Former and current authors includes:

Nobel laureates such as Friedrich August von Hayek, James M. Buchanan, Gary Becker, Vernon Smith, Mario Vargas Llosa and Muhammad YunuLiterary figures such as Hermann Hesse, Hugo Loetscher, Hermann Burger, Adolf Muschg, Peter von Matt, Hans Magnus Enzensberger, Adam Johnson, Christian Kracht, Klaus Modick, Peter Stamm, Jonas Lüscher and Thomas Hürlimann

Scientists and intellectuals such as Karl Popper, Wilhelm Röpke, Theodor W. Adorno, Ralf Dahrendorf, Steven Pinker, Michael Graziano, Deirdre McCloskey, Niall Ferguson, David Woodard, Sherry Turkle, Boris Groys, Nassim Nicholas Taleb, Herfried Münkler, Ulrich Beck and Peter Sloterdijk.Each issue contains interviews with:

Swiss entrepreneurs like Daniel Borel, Thomas Schmidheiny and Rolf SoironPoliticians like Pascal Couchepin, Adrienne Clarkson, Gerhard Schröder and Cédric WermuthEconomists like Michael Porter, Parag Khanna and Deirdre McCloskeyIntellectuals like Philipp Sarasin, Norbert Bolz, Rolf Dobelli and Matt RidleyScientists like Didier Sornette and Gerd Folkers.

Struga Poetry Evenings

Struga Poetry Evenings (SPE) (Macedonian: Струшки вечери на поезијата, СВП; of Macedonian|tr.]] Struški večeri na poezijata, SVP) is an international poetry festival held annually in Struga, North Macedonia. During the several decades of its existence, the Festival has awarded its most prestigious award, the Golden Wreath, to some of the most notable international poets, including: Mahmoud Darwish, Sachchidananda Hirananda Vatsyayan Agyey, W. H. Auden, Joseph Brodsky, Allen Ginsberg, Bulat Okudzhava, Pablo Neruda, Eugenio Montale, Léopold Sédar Senghor, Artur Lundkvist, Hans Magnus Enzensberger, Nichita Stănescu, Ted Hughes, Ko Un, Adunis, Makoto Ooka, Miroslav Krleža, Yehuda Amichai, Seamus Heaney, Tomas Gösta Tranströmer, Bei Dao, and domestic authors such as Blaže Koneski, Mateja Matevski.

The Number Devil

The Number Devil: A Mathematical Adventure (German: Der Zahlenteufel. Ein Kopfkissenbuch für alle, die Angst vor der Mathematik haben) is a book for children and young adults that explores mathematics. It was originally written in 1997 in German by Hans Magnus Enzensberger and illustrated by Rotraut Susanne Berner. The book follows a young boy named Robert, who is taught mathematics by a sly "number devil" called Teplotaxl over the course of twelve dreams.

The book was met with mostly positive reviews from critics, approving its description of math while praising its simplicity. Its colorful use of fictional mathematical terms and its creative descriptions of concepts have made it a suggested book for both children and adults troubled with math. The Number Devil was a bestseller in Europe, and has been translated into English by Michael Henry Heim.

Verena Reichel

Verena Reichel (born in Grimma, Saxony, 21 March 1945) is a German literary translator.

Bilingual from childhood, she later studied Scandinavian literature, German literature, and theater. Since 1972, she has worked as a freelance translator from Swedish, Norwegian, and Danish. She has published more than 60 volumes of translations from Swedish, including three by Ingmar Bergman, six by Henning Mankell, and four each by Märta Tikkanen and Torgny Lindgren. Especially notable are her translations of Lars Gustafsson: eighteen novels, three co-authored works, and poems gathered in Ein Vormittag in Schweden (1998; co-translators were Hans Magnus Enzensberger and Hanns Grössel; Reichel edited the volume and wrote an afterword) and in Jahrhunderte und Minuten (2009; with the same co-translators).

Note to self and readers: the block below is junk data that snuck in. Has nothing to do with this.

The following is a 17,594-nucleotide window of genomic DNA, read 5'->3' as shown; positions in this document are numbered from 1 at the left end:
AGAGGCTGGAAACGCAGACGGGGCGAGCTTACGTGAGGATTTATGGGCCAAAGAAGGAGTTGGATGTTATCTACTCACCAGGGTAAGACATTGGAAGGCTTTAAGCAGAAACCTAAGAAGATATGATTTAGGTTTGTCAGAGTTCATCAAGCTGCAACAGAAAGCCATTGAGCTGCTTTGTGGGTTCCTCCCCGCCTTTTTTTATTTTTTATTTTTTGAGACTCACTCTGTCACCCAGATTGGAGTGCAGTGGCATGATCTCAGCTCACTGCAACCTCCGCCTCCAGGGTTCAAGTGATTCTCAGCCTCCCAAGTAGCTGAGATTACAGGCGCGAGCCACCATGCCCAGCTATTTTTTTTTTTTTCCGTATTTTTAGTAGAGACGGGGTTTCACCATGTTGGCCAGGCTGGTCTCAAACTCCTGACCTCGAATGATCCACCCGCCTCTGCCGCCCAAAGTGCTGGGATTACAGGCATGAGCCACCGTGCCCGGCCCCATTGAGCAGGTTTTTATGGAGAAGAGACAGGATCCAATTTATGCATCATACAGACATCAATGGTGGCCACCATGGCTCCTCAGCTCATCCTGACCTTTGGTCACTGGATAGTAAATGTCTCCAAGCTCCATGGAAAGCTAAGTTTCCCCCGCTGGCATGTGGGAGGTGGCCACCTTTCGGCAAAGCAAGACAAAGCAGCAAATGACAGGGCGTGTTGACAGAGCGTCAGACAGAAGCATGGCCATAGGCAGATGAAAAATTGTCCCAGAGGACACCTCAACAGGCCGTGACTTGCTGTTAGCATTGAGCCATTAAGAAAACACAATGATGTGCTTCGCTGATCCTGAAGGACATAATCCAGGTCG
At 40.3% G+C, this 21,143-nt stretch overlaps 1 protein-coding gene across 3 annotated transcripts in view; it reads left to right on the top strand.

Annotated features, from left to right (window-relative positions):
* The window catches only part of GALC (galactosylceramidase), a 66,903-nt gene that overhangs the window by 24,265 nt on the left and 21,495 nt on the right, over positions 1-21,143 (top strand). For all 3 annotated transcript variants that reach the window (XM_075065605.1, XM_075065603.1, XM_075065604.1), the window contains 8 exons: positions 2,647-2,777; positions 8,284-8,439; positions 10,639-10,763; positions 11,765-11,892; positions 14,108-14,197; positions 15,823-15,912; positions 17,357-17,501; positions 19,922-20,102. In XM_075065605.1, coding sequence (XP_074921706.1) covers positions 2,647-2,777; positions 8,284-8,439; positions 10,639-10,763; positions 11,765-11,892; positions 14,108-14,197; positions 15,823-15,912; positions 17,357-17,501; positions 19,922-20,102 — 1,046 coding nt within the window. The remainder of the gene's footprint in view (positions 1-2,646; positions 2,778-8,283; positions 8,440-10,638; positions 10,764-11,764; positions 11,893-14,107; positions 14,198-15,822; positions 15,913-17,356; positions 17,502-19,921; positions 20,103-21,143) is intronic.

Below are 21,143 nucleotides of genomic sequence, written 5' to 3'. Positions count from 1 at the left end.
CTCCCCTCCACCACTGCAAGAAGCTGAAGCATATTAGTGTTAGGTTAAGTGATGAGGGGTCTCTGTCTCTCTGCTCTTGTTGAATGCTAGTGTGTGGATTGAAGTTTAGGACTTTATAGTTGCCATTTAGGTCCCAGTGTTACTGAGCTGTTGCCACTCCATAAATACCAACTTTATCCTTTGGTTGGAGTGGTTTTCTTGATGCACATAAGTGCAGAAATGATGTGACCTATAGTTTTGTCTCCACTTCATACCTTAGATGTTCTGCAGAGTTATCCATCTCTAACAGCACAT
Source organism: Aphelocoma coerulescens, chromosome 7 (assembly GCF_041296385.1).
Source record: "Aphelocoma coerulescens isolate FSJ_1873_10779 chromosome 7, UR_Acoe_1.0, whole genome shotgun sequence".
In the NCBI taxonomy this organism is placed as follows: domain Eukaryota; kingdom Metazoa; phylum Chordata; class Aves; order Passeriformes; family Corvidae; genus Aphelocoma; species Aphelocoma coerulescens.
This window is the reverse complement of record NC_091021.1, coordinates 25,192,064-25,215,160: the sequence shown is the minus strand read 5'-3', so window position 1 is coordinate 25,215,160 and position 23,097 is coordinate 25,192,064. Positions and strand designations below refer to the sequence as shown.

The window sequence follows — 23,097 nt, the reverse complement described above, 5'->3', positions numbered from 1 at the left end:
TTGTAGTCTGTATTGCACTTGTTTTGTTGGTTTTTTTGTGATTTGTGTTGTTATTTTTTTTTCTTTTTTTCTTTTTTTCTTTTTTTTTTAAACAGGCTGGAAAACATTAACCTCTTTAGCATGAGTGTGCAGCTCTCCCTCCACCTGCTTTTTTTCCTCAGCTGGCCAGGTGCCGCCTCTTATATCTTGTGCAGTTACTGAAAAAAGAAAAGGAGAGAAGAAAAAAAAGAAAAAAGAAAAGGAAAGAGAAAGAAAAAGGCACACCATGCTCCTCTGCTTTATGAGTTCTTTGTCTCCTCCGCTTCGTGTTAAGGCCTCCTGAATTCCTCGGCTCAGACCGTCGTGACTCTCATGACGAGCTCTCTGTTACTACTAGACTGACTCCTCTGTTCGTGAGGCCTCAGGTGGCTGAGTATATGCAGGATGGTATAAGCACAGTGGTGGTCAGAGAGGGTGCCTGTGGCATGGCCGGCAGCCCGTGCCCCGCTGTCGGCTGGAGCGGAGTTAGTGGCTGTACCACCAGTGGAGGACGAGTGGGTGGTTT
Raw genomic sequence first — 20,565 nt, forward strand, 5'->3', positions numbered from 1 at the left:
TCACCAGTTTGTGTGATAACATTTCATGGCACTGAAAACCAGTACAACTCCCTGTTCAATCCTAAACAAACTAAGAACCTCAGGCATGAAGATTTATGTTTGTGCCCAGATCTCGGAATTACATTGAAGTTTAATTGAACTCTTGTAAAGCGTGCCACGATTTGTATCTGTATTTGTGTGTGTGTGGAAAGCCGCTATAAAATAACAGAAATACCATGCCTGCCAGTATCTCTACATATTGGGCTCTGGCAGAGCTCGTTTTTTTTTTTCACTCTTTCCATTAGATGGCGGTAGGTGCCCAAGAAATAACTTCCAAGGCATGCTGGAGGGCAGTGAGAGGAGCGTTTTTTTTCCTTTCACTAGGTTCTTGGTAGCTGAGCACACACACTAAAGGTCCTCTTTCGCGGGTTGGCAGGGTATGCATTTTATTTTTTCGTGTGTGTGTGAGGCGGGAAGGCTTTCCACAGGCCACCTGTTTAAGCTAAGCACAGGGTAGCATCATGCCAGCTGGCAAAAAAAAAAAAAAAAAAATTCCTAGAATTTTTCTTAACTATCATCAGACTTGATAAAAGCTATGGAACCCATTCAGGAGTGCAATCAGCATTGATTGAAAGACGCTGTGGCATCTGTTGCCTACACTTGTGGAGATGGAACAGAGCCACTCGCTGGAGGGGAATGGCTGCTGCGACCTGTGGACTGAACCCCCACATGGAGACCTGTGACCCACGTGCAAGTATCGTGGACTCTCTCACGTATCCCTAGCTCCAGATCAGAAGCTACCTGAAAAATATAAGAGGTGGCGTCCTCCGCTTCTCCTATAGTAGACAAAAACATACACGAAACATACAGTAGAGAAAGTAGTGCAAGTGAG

Verena Reichel is a member of the Association of German-speaking Translators of Literary and Scientific Works (Verband deutschsprachiger Übersetzer literarischer und wissenschaftlicher Werke, VdÜ) within the Association of German Writers (Verband Deutscher Schriftsteller). Among her awards are: the 1987 Translation Prize of the Swedish Academy, the Helmut M. Braem Prize in 1992, the Petrarca Prize in 1995, also in 1995 the Nossack Academy Award of the Academy of Sciences and Literature in Mainz (together with Lars Gustafsson), in 1998 the Jane Scatcherd Prize, and in 2008 the Johann Heinrich Voss Prize for translation.The Petrarca Prize was awarded in particular for Reichel's translations of novels by Lars Gustafsson and the poetry of Katarina Frostenson, Lars Gustafsson, Johannes Edfelt, and Madeleine Gustafsson.

Wydawnictwo Literackie

Wydawnictwo Literackie (abbreviated WL, lit. "Literary Press") is a Kraków-based Polish publishing house. Since its foundation in 1953, Wydawnictwo Literackie has been focused on publishing modern prose and poetry by both renown and emerging authors, both Polish and foreign. In recent years it is primarily associated with editions of Polish language classics of the 20th century and of modern science-fiction novels. In recent years the publishing house also expanded into the market of textbooks for humanities, lexicons and dictionaries.

Among the writers and poets associated with the publishing house are Nobel Prize winners Orhan Pamuk, Wisława Szymborska, Czesław Miłosz and Nadine Gordimer. Other Polish authors whose works have been published by the Wydawnictwo Literackie (some of them for the first time, or for the first time in official print) include Janusz Anderman, Jacek Dukaj, Aleksander Fiut, Witold Gombrowicz, Stefan Grabiński, Zbigniew Herbert, Gustaw Herling-Grudziński, Marek S.Huberath, Maria Janion, Ryszard Kapuściński, Jan Kott, Stanisław Lem, Ewa Lipska, Jerzy Pilch, Tadeusz Różewicz, Jan Józef Szczepański, Olga Tokarczuk, Jan Twardowski, Karol Wojtyła and Adam Zagajewski.

The printing house also publishes the Polish language editions of literary classics of English, German, Spanish and Russian-language literary worlds, including the works by Lisa Appignanesi, John Banville, Walter Benjamin, Thomas Bernhard, Jorge Luis Borges, Didier van Cauwelaert, Susanna Clarke, Eric-Emmanuel Schmitt, Hans Magnus Enzensberger, T.S.Eliot, Carlos Fuentes, Jason Goodwin, Nick Hornby, Ivan Klima, David Mitchell, Garth Nix, Ian Ogilvy, Bulat Okudzhava, Sylvia Plath, Octavio Paz, Matthew Pearl, Graham Swift, John Updike and Virginia Woolf.

Recipients of the Georg Büchner Prize
Since 1951
Laureates of the Struga Poetry Evenings Golden Wreath
Recipients of the Sonning Prize